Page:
School of Visual Arts presents “BUBBLEWRAP,” a senior thesis exhibition presented by the BFA Visual & Critical Studies Department. Curated by faculty member Suzanne Joelson along with Storm Ascher and Alexa Cabrera, “BUBBLEWRAP” will be on view Saturday, January 13, through Saturday, February 3, at the SVA Flatiron Gallery, 133/141 West 21st Street, New York City.
In the BFA Visual & Critical Studies senior studios, each artist is their own ecosystem. They convene to present and discuss work and then slip back into their practice. Thus it is not surprising that many of the works in this show have isolation and expansion as their subject matter.
For their thesis show, these independent “ecosystems” come together to make something strong and protective. “BUBBLEWRAP” is a show of closets, corner pockets and the spaces in between. Reimagined histories cross paths with immediate feelings and unnamed sensations.
The works on view include installation, sculpture, painting, video, performance, publications and interactive spaces. They deal with how history and memory inform the present and how one might recalibrate what has been. They examine family lineage and biological history. Organisms are imagined and microorganisms are seen. While some of the artists create chambers, others examine spaces on the periphery of use. There is sculpture about books, building and coming into being. Some artists deal with who they are, others with what they know and a few with how they know.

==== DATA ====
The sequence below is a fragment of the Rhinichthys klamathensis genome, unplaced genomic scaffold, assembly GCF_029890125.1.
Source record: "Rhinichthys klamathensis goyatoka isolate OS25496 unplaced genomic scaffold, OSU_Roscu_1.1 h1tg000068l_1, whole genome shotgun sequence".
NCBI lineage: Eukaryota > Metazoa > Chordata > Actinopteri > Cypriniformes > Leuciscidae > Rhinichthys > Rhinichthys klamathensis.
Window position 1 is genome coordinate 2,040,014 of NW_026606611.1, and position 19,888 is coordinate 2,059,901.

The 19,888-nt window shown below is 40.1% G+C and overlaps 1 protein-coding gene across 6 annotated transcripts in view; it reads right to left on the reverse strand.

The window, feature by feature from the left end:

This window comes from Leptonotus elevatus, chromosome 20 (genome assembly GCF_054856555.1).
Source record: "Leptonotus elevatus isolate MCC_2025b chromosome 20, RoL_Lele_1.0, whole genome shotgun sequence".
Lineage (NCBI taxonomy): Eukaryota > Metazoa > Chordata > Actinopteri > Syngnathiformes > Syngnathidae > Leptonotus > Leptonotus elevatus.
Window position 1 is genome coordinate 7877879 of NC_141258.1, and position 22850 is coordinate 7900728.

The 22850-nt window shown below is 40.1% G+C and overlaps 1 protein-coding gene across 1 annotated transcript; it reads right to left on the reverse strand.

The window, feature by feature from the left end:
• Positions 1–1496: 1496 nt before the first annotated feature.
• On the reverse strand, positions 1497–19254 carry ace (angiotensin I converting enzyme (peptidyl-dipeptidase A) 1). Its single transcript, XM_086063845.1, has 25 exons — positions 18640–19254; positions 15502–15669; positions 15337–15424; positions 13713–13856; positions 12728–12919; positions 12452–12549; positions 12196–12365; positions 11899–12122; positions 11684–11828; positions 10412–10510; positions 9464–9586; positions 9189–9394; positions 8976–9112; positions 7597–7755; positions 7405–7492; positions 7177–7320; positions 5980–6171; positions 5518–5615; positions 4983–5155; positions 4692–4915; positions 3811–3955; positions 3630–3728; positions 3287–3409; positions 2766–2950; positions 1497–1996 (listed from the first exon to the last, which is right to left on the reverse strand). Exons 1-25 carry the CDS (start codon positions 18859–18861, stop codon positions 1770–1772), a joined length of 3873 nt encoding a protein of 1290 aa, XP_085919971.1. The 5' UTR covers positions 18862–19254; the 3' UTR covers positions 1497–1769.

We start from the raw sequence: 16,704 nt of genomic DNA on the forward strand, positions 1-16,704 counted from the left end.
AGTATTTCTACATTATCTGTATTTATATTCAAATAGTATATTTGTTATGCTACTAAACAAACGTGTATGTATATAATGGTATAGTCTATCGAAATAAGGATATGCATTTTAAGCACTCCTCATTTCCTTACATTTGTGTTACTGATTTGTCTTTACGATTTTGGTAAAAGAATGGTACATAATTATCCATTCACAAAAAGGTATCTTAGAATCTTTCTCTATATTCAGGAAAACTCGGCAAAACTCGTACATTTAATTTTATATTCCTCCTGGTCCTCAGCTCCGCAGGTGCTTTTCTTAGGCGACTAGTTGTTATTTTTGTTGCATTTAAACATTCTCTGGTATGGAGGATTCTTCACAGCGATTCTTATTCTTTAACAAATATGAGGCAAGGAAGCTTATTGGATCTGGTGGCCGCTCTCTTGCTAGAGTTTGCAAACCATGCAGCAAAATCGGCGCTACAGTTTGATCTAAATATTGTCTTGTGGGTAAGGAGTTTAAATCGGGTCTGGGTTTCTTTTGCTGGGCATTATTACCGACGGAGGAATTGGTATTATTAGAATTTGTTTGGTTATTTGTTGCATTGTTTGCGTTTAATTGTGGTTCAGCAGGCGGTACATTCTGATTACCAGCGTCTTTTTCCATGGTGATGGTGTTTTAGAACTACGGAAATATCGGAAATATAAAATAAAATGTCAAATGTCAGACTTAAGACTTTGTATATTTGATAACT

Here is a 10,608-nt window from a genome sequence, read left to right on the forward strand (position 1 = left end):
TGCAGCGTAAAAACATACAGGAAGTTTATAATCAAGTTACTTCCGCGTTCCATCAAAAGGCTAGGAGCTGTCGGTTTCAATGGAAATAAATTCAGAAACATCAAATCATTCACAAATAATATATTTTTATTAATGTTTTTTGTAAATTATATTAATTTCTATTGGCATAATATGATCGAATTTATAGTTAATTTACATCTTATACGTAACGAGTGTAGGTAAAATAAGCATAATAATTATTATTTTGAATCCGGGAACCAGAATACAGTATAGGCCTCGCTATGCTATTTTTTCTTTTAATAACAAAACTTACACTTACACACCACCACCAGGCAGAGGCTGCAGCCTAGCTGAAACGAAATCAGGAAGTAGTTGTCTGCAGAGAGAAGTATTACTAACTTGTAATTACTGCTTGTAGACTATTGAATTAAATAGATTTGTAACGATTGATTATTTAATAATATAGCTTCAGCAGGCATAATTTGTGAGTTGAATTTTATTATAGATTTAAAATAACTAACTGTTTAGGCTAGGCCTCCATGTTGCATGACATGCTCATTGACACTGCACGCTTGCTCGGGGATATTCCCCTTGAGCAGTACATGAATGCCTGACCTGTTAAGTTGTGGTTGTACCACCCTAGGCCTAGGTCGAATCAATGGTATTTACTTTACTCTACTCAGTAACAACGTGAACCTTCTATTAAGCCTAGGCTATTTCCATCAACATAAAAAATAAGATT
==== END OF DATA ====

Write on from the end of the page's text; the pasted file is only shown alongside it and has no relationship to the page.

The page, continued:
“BUBBLEWRAP” addresses fragility and strength, the way we work and the plastic in which we wrap that work when it goes into the world.
If literacy means the ability to read and write, then BFA Visual & Critical Studies teaches cultural literacy. And that involves the ability to “read”—to understand and interpret art, philosophy and visual thinking of the past and present; and to “write”—to make art. BFA Visual & Critical Studies at the School of Visual Arts is a program where students can immerse themselves in both of these projects, as intellectual curiosity and the drive to make art are not mutually exclusive; rather, they enhance and invigorate one another. The distinctive curriculum, a mix of studio practice and academic study, is taught by a range of distinguished professionals and scholars, and designed to prepare students for the competitive postgraduate arenas where an academic and practical facility with visual media is crucial.